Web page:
They Got Here First
He threw seeds into the shallow pits he had dug. Chanting a prayer for abundant growth and good harvest, he carefully covered them and sprinkled precious water over the top. Then he turned towards the Turtle Mountain and thanked the gods for his life.
Sandia Mountains from the Pino Trail
Pushing Up a Mountain
They’re one of the tallest things in central New Mexico.
About 25 million years ago or so, the Rio Grande Rift began pulling the land apart. To the east, the land resisted, and the Sandia Mountains plowed up as the rift valley sank in a classic horst-graben sequence.
Several million years later, humans discovered the Rio Grande Valley and its abundant game and rich soil. Some smart early hunter-gatherer discovered he could throw seeds into the dirt and get things to grow. There was no need to migrate to new food sources. And presto! Archaic hunter-gatherers started living in one spot and became Ancestral Puebloans.
Early Puebloans congregated near the northwestern end of the Sandias. They considered the mountain sacred, and it reminded them of a turtle’s shell. So they called it Turtle Mountain.
Until 12 years ago, Sandia Pueblo claimed part of the northwest corner of the mountain. By a 2014 settlement, they’re permitted to use it for religous purposes while the federal government retains actual title.
Many trails lace the Sandias on all sides. One of the best known is the Pino Trail, on the west side.
Walking the Pino Trail
We started at the trailhead near Simms Park Road and Tramway Boulevard. The trail takes you up 2700 feet to a junction with the Crest Trail, eventually leading to the Sandia Tram to the north. Dogs are allowed, and we brought ours. It had rained the night before, and clouds were still rolling in. After a walk through desert scrub and alpine forest, tiny hail began to fall, so we turned around to head back. The dogs didn’t care – they got to chase new smells while their people worried about the weather.
Godbeams and precipitation in the Rio Grande Valley
In one of those just-in-time moments, the mixed hail and rain really started pelting down as we reached our cars.
Shooting on the edge of an approaching storm can give you dramatic light. Cloud shadows pick out different mountain features and clouds make skies far more interesting. I’m pre-shrunk, so the only worry is my gear.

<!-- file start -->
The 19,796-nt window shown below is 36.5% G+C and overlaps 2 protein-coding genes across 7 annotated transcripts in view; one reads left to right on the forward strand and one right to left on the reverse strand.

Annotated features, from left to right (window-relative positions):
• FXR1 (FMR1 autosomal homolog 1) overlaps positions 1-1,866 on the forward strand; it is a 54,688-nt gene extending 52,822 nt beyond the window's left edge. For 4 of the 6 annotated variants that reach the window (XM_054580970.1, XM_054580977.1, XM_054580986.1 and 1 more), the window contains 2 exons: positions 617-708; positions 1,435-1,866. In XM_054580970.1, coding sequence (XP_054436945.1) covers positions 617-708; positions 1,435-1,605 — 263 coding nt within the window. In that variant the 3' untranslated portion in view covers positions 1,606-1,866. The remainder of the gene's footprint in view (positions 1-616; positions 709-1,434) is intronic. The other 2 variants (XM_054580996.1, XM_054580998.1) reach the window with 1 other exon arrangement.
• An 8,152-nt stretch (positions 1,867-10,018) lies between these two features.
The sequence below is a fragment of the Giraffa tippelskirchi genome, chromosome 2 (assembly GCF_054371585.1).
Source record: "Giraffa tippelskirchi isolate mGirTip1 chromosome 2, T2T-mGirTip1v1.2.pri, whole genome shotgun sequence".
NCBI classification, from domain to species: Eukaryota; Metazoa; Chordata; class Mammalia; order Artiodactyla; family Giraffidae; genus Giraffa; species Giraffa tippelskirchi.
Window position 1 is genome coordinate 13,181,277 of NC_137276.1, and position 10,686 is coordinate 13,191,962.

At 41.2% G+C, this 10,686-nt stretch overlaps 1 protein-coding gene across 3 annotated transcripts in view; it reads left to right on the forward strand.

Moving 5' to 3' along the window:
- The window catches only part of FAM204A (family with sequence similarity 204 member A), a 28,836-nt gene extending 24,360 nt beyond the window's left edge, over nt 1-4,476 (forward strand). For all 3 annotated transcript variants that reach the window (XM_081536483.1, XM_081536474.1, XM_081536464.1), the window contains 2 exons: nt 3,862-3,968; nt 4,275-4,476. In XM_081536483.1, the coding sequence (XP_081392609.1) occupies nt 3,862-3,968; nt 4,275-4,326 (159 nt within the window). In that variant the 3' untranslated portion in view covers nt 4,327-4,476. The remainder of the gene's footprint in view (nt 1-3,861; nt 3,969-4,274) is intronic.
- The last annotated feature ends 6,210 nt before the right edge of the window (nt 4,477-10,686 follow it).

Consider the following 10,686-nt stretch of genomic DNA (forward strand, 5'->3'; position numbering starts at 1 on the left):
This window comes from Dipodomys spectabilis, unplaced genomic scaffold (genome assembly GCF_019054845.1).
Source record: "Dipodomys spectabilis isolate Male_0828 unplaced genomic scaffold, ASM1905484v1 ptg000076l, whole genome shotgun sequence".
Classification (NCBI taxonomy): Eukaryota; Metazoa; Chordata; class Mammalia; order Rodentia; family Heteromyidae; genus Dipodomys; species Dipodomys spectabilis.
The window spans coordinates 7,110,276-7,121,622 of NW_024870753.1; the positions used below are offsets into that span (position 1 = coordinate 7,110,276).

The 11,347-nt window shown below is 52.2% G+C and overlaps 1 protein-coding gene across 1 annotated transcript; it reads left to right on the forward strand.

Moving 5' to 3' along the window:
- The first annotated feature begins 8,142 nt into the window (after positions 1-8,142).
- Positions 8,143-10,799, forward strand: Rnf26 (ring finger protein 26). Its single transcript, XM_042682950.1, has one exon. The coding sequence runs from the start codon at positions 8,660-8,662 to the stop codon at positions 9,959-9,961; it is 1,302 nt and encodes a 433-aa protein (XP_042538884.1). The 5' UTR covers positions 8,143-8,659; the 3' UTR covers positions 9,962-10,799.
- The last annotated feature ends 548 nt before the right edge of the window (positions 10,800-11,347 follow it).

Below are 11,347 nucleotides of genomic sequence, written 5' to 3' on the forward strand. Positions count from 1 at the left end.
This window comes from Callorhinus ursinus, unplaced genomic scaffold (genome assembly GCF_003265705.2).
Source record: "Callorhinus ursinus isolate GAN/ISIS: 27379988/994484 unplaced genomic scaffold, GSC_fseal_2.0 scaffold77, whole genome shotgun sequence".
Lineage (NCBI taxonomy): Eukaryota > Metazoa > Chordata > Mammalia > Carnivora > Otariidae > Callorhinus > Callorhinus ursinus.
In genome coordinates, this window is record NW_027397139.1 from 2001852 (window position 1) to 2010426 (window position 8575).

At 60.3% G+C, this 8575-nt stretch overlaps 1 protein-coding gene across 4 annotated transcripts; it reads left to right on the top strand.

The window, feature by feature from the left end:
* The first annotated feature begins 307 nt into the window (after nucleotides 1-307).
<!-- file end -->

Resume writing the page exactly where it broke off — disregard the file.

Sometimes I get so-called Godbeams (crepuscular rays), in this case the streaks in the shot of the Rio Grande Valley from the trail. They appear when rays of sun light up air columns in cloud gaps or between solid objects like buildings. They’re naked-eye visible to begin with, but render best with a little contrast enhancement in Lightroom or Photoshop.
I carried both mirrorless and dSLR cameras with cases for rain protection. The EOS 5D mk II dSLR and L-series 24-70mm f/2.8L zoom are both pretty well sealed, so rain wasn’t a worry there. But my mirrorless Fuji X-E2 and adapted Leica-mount lenses are not and would have needed the protection of a case in the rain.
Clouds soften the light and decrease the contrast range, making it possible to shoot landscapes without special treatment. At times I had what Kodak used to call Cloudy Bright in their film datasheets, with very muted shadows.
Hikes in the Sandia Mountains, accessed from http://www.sandiahiking.com/trailguide.html
Pino Trail, accessed from https://www.hikingproject.com/trail/7004908/pino-trail
Pueblo Revolt of 1680, accessed from http://newmexiconomad.com/history/spirit/pueblorevolt.html
Sandia Mountains, accessed from https://en.wikipedia.org/wiki/Sandia_Mountains#History
Sandia Mountains land swap is nearly complete, accessed from https://www.abqjournal.com/408206/land-swap-nearly-done.html
The Rio Grande Rift: Albuquerque Basin, accessed from http://academic.emporia.edu/aberjame/student/reardon3/RIFT%20NEW2.html